Challenges the Mennonite Church of Colombia faces

One of the largest difficulties the Mennonite Brethren of Colombia is currently facing is financial, though this may mainly be a reflection of the country’s current economy and struggle with unemployment. Leadership is also a big concern, for reasons of church politics. Despite the struggles with leadership, the leaders that they do have are committed, and there are many youth and women that are ready to serve, and do so with enthusiasm.[15]

Another challenge the current Mennonite Brethren Church of Colombia faces is that of theological education. Despite the emphasis of education in the early missionary years, the Mennonite Brethren have been relying on other denominational institutions for higher theological education, not yet having established it’s own resource; the lack of the Anabaptist core in those institutions is a concern.[16]

Personas importantes en la vida de la iglesia

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Recursos Electrónicos

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Bibliografía anotada

1. Diego Martínez, e-mail message to Stephanie Hollenberg, April 16, 2011.

2. Ens, Harold and César García. "Iglesias Hermanos Menonitas de Colombia." Global Anabaptist Mennonite Encyclopedia Online. November 2009. 21 April 2011. http://www.gameo.org/encyclopedia/contents/A795.html.

3. Esau, Mrs. H.T. First Sixty years of M.B. Missions. Hillsboro, KS: The Mennonite Brethren Publishing House, 1954.

4. “Iglesias Hermanos Menonitas de Colombia.” ICOMB 2010. http://icomb.org/conf_colombia.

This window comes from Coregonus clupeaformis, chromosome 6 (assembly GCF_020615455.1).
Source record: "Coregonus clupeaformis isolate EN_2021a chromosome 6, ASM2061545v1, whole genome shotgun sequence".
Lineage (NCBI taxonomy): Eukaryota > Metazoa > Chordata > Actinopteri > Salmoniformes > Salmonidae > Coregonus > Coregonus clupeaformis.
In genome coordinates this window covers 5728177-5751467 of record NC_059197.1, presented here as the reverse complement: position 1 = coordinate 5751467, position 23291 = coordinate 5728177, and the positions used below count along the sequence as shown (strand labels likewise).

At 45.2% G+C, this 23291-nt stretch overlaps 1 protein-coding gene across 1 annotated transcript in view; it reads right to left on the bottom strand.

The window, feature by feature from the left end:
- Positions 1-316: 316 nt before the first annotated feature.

5. Janzen, Abraham Ewell. Survey of five of the missions fields of the Conference of the Mennonite Brethren Church of North America located in India, Africa, Brazil, Paraguay and Colombia. Hillsboro, KS: [Board of Foreign Missions],1950.

6. Klassen, John N. “Mennonites in Russia and their Migrations.” In Testing Faith and Tradition: Global Mennonite History Series, Europe, ed. John A. Lapp and Arnold Snyder, 181-232. Intercourse, PA: Good Books, 2006.

7. Loewen, Jacob A. “Field, term, and timing in missionary method.” Practical Anthropology 12, no. 1 (1965): 1-21.

8. Mennonite Brethren Church, Board of Foreign Missions. Colombian News and Views: Greetings from the Mennonite Brethren Mission in Colombia, South America 1, no. 1 (March 1949).

9. Mennonite Brethren Church, Board of Foreign Missions. Colombian News and Views: Greetings from the Mennonite Brethren Mission in Colombia, South America 1, no. 2 (December 1949).

10. Mennonite Brethren Church, Board of Foreign Missions. Colombian News and Views: Greetings from the Mennonite Brethren Mission in Colombia, South America 1, no. 3 (December 1950).

11. Mennonite Brethren Church, Board of Foreign Missions. Colombian News and Views: Greetings from the Mennonite Brethren Mission in Colombia, South America 2, no. 1 (January 1952).